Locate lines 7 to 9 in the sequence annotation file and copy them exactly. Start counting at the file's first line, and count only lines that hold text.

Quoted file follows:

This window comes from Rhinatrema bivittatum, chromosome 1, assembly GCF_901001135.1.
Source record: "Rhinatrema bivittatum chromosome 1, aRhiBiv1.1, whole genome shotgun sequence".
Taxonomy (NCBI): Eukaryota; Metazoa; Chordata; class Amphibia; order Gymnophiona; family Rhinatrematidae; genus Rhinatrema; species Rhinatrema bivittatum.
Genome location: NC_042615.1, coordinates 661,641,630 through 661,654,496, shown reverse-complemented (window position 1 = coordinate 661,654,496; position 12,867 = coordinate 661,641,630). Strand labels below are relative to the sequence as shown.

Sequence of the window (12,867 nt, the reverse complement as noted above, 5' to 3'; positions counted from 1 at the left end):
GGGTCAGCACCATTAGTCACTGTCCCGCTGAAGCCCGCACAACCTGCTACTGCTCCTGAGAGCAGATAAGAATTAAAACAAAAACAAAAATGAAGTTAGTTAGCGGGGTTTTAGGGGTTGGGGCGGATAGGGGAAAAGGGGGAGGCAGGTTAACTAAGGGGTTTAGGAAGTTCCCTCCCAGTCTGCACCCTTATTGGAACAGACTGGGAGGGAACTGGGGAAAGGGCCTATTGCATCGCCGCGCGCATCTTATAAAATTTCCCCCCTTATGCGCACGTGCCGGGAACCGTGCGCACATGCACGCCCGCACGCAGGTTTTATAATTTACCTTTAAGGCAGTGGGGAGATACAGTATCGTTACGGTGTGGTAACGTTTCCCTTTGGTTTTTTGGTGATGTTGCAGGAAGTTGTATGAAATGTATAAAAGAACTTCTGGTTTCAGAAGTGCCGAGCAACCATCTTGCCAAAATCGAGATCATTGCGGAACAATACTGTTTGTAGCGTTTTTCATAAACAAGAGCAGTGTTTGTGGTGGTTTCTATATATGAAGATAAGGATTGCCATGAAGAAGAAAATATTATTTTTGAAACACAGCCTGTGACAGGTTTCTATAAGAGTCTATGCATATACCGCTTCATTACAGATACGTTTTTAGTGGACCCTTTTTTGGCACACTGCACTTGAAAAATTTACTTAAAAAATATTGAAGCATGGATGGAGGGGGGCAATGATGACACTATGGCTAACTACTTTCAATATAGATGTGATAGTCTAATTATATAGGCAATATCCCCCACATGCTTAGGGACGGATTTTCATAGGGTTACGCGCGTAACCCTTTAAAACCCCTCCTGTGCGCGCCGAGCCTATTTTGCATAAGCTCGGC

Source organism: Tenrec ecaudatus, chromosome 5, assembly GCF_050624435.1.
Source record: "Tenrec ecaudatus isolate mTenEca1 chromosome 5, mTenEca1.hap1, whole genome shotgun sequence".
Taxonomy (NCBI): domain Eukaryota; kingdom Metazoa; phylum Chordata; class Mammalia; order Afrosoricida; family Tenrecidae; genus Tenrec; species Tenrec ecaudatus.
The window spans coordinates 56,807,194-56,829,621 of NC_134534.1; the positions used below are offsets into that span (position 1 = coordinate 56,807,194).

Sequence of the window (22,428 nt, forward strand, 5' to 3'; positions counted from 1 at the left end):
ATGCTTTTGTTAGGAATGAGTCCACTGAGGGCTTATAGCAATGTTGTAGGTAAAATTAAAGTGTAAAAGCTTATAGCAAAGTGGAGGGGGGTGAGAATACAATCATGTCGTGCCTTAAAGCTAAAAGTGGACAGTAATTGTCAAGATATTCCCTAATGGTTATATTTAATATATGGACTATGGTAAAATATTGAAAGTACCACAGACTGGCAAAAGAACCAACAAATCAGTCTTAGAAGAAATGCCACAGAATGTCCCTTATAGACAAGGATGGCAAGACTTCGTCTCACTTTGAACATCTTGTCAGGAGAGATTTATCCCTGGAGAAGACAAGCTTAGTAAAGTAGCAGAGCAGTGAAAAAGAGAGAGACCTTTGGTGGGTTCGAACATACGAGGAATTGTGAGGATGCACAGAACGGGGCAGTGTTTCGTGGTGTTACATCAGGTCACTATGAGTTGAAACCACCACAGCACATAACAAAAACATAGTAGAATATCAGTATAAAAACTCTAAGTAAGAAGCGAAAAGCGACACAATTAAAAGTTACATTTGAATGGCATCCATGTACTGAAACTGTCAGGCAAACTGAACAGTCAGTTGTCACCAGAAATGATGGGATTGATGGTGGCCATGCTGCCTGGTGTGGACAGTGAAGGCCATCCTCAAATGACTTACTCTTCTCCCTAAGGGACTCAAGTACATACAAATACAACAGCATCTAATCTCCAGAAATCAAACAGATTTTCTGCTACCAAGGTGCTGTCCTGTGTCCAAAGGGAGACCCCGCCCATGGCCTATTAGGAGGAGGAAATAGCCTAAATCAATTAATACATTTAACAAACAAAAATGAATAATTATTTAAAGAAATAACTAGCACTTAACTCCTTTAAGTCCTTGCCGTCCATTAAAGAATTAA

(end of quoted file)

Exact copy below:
Source organism: Tenrec ecaudatus, chromosome 5, assembly GCF_050624435.1.
Source record: "Tenrec ecaudatus isolate mTenEca1 chromosome 5, mTenEca1.hap1, whole genome shotgun sequence".
Taxonomy (NCBI): domain Eukaryota; kingdom Metazoa; phylum Chordata; class Mammalia; order Afrosoricida; family Tenrecidae; genus Tenrec; species Tenrec ecaudatus.